Carhart E, Salzman JG. Prehospital oxygen administration for chest pain patients decreases significantly following implementation of the 2010 AHA guidelines. Prehosp Emerg Care. 2014;18(4):471–475.
The authors attempted to examine the change in oxygen administration to patients with chest pain in the years immediately following the publication of the 2010 American Heart Association (AHA) guidelines. They examined patient care contacts recorded in Fisdap, a national clinical skills tracking program used by the majority of nationally accredited paramedic training programs. Data was analyzed from June 2010 to December 2012.
Authors excluded patient encounters where the patient’s initial oxygen saturation (SpO2) was < 94%, was receiving positive pressure ventilation or was hemodynamically unstable. This left 10,552 patient encounters by 2,447 paramedic students from 195 programs in 49 states.
In 2010, prior to the publication of the new AHA guidelines, almost 72% of chest pain patients received supplemental oxygen. In 2011, it dropped to 64% and in 2012 it lowered further to 53%. Oxygen was delivered by nasal cannula 79% of the time with the remainder receiving oxygen via non-rebreather mask.
Interestingly, oxygen administration dropped by 4% for every 1% SpO2 increase above 94.
The conclusion: “The prehospital administration of supplemental O2 decreased significantly following release of the 2010 updated guidelines; however, our data revealed that 50% of patients not meeting criteria for administration still received supplemental O2.”
Doc Keith Wesley Comments
I would first like to thank these researchers for attempting to measure the change in prehospital delivery of medicine following the release of evidence-based guidelines. For too many years, we’ve provided care to our patients based more on tradition than science. Supplemental oxygen possesses significant adverse effects such as increasing the resistance of blood flow through the coronary arteries, the size of the heart attack and mortality.
In 2010, the AHA did more than simply update the CPR algorithm. They provided guidelines for the use of tourniquets, oxygen and bronchodilators, as well as updated treatment for shock, seizures, chest pain, and many other common illnesses and injuries. Unfortunately, it’s the cardiac arrest topic that gets the most attention.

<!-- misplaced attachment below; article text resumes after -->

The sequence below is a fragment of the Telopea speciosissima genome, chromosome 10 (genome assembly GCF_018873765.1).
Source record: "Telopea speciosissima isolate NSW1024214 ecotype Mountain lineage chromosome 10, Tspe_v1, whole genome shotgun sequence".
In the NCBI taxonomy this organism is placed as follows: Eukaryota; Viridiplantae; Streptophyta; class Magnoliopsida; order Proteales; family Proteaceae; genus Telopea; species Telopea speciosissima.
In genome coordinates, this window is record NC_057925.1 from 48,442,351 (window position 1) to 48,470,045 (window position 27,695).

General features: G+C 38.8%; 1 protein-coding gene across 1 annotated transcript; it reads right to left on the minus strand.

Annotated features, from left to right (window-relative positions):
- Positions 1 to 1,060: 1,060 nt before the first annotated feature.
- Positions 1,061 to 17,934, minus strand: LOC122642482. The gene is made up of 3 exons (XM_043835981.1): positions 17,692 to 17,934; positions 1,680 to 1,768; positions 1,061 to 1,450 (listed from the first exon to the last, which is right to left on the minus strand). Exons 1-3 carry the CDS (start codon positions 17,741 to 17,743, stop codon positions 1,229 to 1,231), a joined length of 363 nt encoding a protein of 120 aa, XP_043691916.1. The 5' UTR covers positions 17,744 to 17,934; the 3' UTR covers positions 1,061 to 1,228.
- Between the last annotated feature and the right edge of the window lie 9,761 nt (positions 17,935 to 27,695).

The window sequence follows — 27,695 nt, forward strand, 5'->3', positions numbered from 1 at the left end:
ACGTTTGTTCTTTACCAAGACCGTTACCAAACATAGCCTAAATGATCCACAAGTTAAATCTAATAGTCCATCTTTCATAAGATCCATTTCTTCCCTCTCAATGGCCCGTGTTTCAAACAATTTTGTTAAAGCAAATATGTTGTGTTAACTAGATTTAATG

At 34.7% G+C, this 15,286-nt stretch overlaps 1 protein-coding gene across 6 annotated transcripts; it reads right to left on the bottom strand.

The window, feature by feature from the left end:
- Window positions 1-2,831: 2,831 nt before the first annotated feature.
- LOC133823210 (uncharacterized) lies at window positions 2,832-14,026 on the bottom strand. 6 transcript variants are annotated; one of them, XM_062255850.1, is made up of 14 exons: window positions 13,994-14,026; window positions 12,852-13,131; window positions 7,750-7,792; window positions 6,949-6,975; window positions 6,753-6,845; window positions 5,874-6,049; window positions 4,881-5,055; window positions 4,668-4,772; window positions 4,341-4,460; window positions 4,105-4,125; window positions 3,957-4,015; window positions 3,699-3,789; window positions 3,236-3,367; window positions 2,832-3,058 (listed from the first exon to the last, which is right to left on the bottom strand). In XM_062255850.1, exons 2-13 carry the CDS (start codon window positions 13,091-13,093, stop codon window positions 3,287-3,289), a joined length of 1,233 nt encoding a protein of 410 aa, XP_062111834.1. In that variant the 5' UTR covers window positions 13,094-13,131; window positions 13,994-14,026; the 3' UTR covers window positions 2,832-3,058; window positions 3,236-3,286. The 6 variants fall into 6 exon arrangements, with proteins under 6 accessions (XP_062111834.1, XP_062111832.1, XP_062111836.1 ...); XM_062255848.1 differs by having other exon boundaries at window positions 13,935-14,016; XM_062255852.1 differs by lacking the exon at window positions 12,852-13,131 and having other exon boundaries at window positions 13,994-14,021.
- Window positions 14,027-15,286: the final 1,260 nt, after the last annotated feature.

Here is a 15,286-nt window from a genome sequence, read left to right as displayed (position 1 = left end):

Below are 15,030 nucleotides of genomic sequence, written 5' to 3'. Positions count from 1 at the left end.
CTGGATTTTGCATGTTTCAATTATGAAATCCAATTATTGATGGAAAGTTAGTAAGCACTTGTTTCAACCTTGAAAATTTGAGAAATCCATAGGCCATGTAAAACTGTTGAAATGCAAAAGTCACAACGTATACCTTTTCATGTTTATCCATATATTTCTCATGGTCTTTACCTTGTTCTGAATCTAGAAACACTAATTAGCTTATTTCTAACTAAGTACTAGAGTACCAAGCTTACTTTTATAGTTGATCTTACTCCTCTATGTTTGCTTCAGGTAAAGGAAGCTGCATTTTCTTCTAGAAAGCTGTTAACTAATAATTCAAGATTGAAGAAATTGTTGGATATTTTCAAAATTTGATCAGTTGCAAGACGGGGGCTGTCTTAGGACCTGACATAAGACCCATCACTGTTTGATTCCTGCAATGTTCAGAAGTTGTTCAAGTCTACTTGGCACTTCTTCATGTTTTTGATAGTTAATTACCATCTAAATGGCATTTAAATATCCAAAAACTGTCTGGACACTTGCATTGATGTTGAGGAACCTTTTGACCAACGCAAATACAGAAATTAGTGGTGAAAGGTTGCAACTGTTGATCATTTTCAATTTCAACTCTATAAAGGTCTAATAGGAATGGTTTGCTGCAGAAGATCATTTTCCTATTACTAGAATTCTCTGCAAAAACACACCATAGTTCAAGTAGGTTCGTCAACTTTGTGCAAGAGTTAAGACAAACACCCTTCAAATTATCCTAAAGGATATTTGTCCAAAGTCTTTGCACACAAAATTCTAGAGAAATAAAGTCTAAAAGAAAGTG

In contrast to the authors’ conclusion, I’m quite impressed by the 18% reduction in unnecessary and often harmful oxygen administration. It frequently takes several years for practice to change following the release of evidenced-based guidelines. On average, EMS takes 2–3 years to incorporate the new AHA guidelines as a result of the two-year renewal cycle. Perhaps things would change faster if everyone were required to renew their CPR and ACLS cards no more than 12 months after the AHA release.
But as pleased as I am by this study’s result, I would suggest far more than 50% of chest pain patients continue to receive supplemental oxygen unnecessarily. BLS agencies are usually the last to learn of these new guidelines and their protocols are often conservatively written with the fear that there’s greater potential BLS providers will harm someone by withholding oxygen when it’s otherwise indicated.
BLS and emergency medical responder providers are often the first and sometimes only EMS care, so it’s imperative we improve their education beyond CPR and get with the guidelines.
Medic Karen Wesley Comments
As an EMS instructor, it isn’t surprising to see paramedic students lagged in the adoption of the new oxygen use guidelines.
Every five years or so, textbooks are updated with the new science in practice. And once they’re published, some of that science is already out of date and incorrect. Since the AHA updates don’t always parallel the text revisions, the new science is delivered in differing cycles.
Instructors themselves don’t always keep up to date with changes, or don’t implement them because the teaching institution has strict adherence to lesson plans currently used.
It’s the responsibility of EMS medical directors and those tasked with education in their agency to ensure providers have the most up-to-date knowledge to provide medical care. Unfortunately, many EMS agencies don’t have engaged medical directors who are committed to keeping their protocols current. Statewide protocols are also slow to change and then be disseminated to all providers.
Protocols can change faster when frontline providers find something interesting in the literature and take it to our medical directors for consideration. Most medical directors are open to making changes when those changes are based in sound science.
Regardless, at the end of the day, new therapies are adopted and our practice changes for the better.